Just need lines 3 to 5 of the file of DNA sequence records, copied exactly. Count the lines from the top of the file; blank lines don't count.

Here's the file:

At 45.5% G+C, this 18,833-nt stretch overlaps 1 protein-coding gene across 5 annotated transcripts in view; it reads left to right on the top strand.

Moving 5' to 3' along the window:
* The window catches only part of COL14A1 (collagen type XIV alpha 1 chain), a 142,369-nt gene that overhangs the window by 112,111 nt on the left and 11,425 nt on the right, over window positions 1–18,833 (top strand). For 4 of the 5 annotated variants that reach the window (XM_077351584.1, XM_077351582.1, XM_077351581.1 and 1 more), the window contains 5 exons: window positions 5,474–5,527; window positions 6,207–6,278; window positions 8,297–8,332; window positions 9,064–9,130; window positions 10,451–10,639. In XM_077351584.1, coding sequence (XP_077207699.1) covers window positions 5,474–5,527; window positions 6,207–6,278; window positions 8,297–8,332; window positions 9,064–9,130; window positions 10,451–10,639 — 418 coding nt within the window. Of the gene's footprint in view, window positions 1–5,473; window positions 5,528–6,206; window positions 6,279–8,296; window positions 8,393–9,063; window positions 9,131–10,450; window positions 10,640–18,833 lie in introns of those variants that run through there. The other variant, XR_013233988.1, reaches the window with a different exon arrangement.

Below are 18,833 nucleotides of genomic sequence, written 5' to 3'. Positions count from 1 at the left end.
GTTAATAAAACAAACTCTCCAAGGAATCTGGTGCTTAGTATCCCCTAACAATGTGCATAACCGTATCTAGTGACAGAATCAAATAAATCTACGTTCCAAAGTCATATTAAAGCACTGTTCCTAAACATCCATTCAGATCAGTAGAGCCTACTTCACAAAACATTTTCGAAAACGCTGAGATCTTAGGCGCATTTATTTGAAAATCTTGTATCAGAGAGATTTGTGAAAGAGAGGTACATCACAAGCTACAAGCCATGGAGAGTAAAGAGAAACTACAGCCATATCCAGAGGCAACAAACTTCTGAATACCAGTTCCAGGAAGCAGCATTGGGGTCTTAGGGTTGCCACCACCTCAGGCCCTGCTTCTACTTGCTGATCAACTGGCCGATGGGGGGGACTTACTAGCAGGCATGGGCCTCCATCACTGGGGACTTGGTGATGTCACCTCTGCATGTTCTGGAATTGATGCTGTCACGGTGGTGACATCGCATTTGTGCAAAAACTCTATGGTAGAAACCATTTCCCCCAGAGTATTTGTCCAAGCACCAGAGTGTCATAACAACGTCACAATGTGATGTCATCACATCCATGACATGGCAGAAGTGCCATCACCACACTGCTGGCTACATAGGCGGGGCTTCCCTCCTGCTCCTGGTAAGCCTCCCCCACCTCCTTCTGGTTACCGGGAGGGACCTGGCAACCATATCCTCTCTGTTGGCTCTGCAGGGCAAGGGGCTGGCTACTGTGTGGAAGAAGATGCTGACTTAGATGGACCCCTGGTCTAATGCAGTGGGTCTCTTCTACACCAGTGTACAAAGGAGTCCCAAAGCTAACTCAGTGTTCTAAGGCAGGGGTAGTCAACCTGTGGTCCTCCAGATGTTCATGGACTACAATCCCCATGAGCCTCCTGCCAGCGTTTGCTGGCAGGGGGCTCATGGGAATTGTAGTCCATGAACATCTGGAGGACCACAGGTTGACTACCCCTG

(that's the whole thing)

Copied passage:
* The window catches only part of COL14A1 (collagen type XIV alpha 1 chain), a 142,369-nt gene that overhangs the window by 112,111 nt on the left and 11,425 nt on the right, over window positions 1–18,833 (top strand). For 4 of the 5 annotated variants that reach the window (XM_077351584.1, XM_077351582.1, XM_077351581.1 and 1 more), the window contains 5 exons: window positions 5,474–5,527; window positions 6,207–6,278; window positions 8,297–8,332; window positions 9,064–9,130; window positions 10,451–10,639. In XM_077351584.1, coding sequence (XP_077207699.1) covers window positions 5,474–5,527; window positions 6,207–6,278; window positions 8,297–8,332; window positions 9,064–9,130; window positions 10,451–10,639 — 418 coding nt within the window. Of the gene's footprint in view, window positions 1–5,473; window positions 5,528–6,206; window positions 6,279–8,296; window positions 8,393–9,063; window positions 9,131–10,450; window positions 10,640–18,833 lie in introns of those variants that run through there. The other variant, XR_013233988.1, reaches the window with a different exon arrangement.

Below are 18,833 nucleotides of genomic sequence, written 5' to 3'. Positions count from 1 at the left end.
GTTAATAAAACAAACTCTCCAAGGAATCTGGTGCTTAGTATCCCCTAACAATGTGCATAACCGTATCTAGTGACAGAATCAAATAAATCTACGTTCCAAAGTCATATTAAAGCACTGTTCCTAAACATCCATTCAGATCAGTAGAGCCTACTTCACAAAACATTTTCGAAAACGCTGAGATCTTAGGCGCATTTATTTGAAAATCTTGTATCAGAGAGATTTGTGAAAGAGAGGTACATCACAAGCTACAAGCCATGGAGAGTAAAGAGAAACTACAGCCATATCCAGAGGCAACAAACTTCTGAATACCAGTTCCAGGAAGCAGCATTGGGGTCTTAGGGTTGCCACCACCTCAGGCCCTGCTTCTACTTGCTGATCAACTGGCCGATGGGGGGGACTTACTAGCAGGCATGGGCCTCCATCACTGGGGACTTGGTGATGTCACCTCTGCATGTTCTGGAATTGATGCTGTCACGGTGGTGACATCGCATTTGTGCAAAAACTCTATGGTAGAAACCATTTCCCCCAGAGTATTTGTCCAAGCACCAGAGTGTCATAACAACGTCACAATGTGATGTCATCACATCCATGACATGGCAGAAGTGCCATCACCACACTGCTGGCTACATAGGCGGGGCTTCCCTCCTGCTCCTGGTAAGCCTCCCCCACCTCCTTCTGGTTACCGGGAGGGACCTGGCAACCATATCCTCTCTGTTGGCTCTGCAGGGCAAGGGGCTGGCTACTGTGTGGAAGAAGATGCTGACTTAGATGGACCCCTGGTCTAATGCAGTGGGTCTCTTCTACACCAGTGTACAAAGGAGTCCCAAAGCTAACTCAGTGTTCTAAGGCAGGGGTAGTCAACCTGTGGTCCTCCAGATGTTCATGGACTACAATCCCCATGAGCCTCCTGCCAGCGTTTGCTGGCAGGGGGCTCATGGGAATTGTAGTCCATGAACATCTGGAGGACCACAGGTTGACTACCCCTG